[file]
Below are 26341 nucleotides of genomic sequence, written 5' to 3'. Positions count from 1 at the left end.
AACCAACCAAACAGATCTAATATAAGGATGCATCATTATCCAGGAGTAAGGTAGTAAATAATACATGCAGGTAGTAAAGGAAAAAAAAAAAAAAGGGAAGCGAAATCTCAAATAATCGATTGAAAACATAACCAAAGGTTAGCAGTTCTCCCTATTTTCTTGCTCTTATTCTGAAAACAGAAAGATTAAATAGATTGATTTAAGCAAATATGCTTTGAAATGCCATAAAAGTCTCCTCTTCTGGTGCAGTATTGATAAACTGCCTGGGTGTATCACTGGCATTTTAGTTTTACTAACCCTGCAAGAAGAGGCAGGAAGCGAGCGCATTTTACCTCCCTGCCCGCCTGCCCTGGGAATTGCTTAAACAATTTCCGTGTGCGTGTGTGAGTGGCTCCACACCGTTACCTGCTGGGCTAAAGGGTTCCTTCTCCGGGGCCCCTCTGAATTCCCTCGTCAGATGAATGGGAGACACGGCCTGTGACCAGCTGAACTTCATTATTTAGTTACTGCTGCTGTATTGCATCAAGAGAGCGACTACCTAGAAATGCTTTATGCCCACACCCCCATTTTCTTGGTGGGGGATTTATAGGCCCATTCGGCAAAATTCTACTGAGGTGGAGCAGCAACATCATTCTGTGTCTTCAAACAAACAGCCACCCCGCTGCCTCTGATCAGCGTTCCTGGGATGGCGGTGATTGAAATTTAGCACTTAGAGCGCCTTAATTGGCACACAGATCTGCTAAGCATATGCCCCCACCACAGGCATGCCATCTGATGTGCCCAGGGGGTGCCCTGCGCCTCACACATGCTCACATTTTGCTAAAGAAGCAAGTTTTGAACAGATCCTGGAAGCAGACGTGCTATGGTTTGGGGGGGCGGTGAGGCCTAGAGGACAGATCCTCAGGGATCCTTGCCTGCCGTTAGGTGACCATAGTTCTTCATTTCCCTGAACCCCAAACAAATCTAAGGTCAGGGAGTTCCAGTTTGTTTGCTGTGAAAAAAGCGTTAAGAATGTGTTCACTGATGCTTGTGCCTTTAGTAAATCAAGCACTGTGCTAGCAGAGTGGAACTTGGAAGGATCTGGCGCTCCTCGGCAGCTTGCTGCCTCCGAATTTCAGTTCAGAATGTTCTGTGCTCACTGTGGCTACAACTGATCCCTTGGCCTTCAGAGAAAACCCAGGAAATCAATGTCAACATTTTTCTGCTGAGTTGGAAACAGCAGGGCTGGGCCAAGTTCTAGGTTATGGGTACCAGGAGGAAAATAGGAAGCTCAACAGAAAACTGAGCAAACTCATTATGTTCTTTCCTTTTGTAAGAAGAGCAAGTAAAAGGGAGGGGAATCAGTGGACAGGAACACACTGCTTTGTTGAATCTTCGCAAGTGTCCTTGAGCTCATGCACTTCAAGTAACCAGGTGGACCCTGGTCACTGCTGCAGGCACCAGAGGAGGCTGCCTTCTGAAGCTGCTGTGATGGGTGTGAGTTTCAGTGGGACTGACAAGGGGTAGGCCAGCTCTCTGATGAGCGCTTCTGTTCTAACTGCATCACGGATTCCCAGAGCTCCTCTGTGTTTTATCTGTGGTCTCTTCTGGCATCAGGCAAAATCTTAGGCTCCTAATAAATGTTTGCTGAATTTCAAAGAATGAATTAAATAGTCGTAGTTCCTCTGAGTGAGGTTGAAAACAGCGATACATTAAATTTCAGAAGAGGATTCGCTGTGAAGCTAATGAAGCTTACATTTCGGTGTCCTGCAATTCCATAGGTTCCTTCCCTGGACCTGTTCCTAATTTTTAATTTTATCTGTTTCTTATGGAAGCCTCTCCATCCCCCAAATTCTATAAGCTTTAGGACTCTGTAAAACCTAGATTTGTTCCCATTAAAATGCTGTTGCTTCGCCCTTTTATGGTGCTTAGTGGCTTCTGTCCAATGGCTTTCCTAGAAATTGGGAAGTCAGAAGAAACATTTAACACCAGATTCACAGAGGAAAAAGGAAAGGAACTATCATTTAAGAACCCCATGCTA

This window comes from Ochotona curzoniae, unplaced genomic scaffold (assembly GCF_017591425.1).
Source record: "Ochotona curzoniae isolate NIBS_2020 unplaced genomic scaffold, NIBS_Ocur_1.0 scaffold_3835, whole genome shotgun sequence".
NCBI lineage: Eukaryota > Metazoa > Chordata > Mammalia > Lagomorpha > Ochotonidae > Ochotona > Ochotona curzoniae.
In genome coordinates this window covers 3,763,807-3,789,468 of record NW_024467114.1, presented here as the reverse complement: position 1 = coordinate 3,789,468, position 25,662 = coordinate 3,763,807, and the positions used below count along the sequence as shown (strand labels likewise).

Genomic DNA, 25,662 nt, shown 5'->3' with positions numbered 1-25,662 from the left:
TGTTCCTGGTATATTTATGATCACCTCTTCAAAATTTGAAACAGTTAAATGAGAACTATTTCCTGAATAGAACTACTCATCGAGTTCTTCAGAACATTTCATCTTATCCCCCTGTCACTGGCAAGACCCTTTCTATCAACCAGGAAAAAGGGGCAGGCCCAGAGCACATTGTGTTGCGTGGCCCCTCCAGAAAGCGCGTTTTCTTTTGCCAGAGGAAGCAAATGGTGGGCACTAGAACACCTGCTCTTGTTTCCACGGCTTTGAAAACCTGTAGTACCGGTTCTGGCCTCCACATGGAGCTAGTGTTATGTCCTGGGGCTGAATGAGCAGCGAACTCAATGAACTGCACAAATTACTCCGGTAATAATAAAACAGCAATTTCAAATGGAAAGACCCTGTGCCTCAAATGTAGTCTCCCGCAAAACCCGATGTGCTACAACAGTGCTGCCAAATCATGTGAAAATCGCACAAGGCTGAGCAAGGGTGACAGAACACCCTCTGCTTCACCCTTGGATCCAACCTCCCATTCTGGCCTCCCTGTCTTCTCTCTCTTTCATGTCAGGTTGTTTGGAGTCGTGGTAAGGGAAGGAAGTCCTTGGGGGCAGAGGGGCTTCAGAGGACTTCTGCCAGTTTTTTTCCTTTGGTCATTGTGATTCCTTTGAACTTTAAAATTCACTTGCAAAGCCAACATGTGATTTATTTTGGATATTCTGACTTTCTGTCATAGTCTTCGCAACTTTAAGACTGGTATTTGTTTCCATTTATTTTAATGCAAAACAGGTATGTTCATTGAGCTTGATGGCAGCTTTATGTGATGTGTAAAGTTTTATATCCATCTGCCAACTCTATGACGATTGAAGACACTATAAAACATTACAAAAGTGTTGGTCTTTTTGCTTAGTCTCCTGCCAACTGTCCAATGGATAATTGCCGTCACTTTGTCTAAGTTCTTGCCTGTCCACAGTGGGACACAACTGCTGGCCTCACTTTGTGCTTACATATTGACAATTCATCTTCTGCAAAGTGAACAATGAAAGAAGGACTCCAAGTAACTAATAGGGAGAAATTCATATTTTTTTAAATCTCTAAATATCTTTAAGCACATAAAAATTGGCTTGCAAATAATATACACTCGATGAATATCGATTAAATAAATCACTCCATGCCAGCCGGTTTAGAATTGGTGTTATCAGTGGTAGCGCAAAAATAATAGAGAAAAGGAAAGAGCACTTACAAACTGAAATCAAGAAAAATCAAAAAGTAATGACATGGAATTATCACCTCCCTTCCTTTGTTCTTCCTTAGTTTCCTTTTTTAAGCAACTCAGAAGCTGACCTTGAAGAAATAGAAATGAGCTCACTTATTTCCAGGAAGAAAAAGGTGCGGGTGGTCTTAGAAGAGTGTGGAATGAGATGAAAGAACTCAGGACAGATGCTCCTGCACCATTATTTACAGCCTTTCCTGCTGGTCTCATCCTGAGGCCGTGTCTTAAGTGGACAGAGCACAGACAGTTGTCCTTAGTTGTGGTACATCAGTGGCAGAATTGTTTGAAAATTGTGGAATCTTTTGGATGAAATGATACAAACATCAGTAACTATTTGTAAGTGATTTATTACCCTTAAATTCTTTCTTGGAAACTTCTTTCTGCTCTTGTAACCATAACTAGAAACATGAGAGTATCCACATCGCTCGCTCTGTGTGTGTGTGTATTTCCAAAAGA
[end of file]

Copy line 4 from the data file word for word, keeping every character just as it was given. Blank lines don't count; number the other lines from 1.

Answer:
Source record: "Ochotona curzoniae isolate NIBS_2020 unplaced genomic scaffold, NIBS_Ocur_1.0 scaffold_3835, whole genome shotgun sequence".